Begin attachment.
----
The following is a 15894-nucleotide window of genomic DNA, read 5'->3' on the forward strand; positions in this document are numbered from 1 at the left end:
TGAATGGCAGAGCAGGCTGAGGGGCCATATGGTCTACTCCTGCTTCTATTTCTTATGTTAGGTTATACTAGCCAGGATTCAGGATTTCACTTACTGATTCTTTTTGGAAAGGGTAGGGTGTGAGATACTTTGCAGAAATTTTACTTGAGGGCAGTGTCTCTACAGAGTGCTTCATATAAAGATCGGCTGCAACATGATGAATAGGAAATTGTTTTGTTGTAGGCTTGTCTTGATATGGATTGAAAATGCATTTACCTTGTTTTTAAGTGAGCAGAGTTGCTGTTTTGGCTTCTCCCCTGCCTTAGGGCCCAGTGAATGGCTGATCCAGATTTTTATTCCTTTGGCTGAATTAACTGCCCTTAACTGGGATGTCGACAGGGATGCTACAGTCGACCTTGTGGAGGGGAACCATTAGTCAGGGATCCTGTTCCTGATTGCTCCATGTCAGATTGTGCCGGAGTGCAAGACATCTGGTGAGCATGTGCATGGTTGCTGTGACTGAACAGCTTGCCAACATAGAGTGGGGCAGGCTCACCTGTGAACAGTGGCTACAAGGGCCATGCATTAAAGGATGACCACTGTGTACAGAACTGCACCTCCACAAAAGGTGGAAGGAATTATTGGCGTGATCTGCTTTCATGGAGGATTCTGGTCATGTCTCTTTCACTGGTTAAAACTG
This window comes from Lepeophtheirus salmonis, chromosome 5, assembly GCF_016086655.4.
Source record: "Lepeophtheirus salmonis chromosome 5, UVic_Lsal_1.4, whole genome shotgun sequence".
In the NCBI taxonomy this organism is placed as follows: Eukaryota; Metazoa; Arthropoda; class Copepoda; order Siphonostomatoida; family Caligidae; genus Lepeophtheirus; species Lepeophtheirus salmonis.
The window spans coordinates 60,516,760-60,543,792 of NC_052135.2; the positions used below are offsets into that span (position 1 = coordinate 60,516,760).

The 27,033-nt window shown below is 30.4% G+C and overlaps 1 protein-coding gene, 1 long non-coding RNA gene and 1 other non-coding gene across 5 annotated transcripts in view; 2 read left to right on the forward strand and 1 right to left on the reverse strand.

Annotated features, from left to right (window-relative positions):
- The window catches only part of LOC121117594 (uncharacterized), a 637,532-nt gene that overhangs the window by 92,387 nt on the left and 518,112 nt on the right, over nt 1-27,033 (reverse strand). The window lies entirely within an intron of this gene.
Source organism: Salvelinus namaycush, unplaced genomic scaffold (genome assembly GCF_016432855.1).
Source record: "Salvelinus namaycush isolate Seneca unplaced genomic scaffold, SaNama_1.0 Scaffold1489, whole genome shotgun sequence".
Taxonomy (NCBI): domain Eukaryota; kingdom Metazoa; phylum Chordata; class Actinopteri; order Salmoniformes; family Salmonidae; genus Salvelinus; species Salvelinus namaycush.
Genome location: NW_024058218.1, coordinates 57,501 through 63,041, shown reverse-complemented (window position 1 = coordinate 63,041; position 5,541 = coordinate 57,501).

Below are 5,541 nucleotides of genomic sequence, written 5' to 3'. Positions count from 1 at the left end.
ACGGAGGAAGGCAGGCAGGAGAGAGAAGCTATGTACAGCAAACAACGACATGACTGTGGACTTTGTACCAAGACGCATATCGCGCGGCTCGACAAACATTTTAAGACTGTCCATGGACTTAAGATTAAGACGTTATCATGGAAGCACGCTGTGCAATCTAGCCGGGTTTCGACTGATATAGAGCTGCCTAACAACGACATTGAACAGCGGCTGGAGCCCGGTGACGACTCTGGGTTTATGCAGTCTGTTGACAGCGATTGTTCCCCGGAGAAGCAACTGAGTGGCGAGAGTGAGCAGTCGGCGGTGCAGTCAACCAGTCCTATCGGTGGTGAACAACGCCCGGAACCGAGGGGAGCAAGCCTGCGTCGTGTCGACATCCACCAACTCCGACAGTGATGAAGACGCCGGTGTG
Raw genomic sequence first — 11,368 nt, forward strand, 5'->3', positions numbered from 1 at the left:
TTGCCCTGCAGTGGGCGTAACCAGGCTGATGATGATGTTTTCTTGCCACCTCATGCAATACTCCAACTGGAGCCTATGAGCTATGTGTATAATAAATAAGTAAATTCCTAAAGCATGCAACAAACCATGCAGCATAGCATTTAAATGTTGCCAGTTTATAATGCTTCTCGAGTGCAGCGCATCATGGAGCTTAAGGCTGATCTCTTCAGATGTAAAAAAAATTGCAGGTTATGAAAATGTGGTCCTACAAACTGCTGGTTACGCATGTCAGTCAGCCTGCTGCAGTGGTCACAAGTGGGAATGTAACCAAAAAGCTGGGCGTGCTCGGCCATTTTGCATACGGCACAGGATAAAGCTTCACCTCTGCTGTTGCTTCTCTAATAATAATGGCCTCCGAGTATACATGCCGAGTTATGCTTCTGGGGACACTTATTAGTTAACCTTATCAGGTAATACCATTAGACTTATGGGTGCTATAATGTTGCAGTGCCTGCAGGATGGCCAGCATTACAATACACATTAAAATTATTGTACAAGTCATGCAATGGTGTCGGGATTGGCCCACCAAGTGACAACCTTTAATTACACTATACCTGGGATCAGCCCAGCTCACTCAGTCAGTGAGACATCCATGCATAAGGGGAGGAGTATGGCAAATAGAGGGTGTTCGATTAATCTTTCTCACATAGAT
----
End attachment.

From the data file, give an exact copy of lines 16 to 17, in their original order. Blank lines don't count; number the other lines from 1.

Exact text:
Raw genomic sequence first — 11,368 nt, forward strand, 5'->3', positions numbered from 1 at the left:
TTGCCCTGCAGTGGGCGTAACCAGGCTGATGATGATGTTTTCTTGCCACCTCATGCAATACTCCAACTGGAGCCTATGAGCTATGTGTATAATAAATAAGTAAATTCCTAAAGCATGCAACAAACCATGCAGCATAGCATTTAAATGTTGCCAGTTTATAATGCTTCTCGAGTGCAGCGCATCATGGAGCTTAAGGCTGATCTCTTCAGATGTAAAAAAAATTGCAGGTTATGAAAATGTGGTCCTACAAACTGCTGGTTACGCATGTCAGTCAGCCTGCTGCAGTGGTCACAAGTGGGAATGTAACCAAAAAGCTGGGCGTGCTCGGCCATTTTGCATACGGCACAGGATAAAGCTTCACCTCTGCTGTTGCTTCTCTAATAATAATGGCCTCCGAGTATACATGCCGAGTTATGCTTCTGGGGACACTTATTAGTTAACCTTATCAGGTAATACCATTAGACTTATGGGTGCTATAATGTTGCAGTGCCTGCAGGATGGCCAGCATTACAATACACATTAAAATTATTGTACAAGTCATGCAATGGTGTCGGGATTGGCCCACCAAGTGACAACCTTTAATTACACTATACCTGGGATCAGCCCAGCTCACTCAGTCAGTGAGACATCCATGCATAAGGGGAGGAGTATGGCAAATAGAGGGTGTTCGATTAATCTTTCTCACATAGAT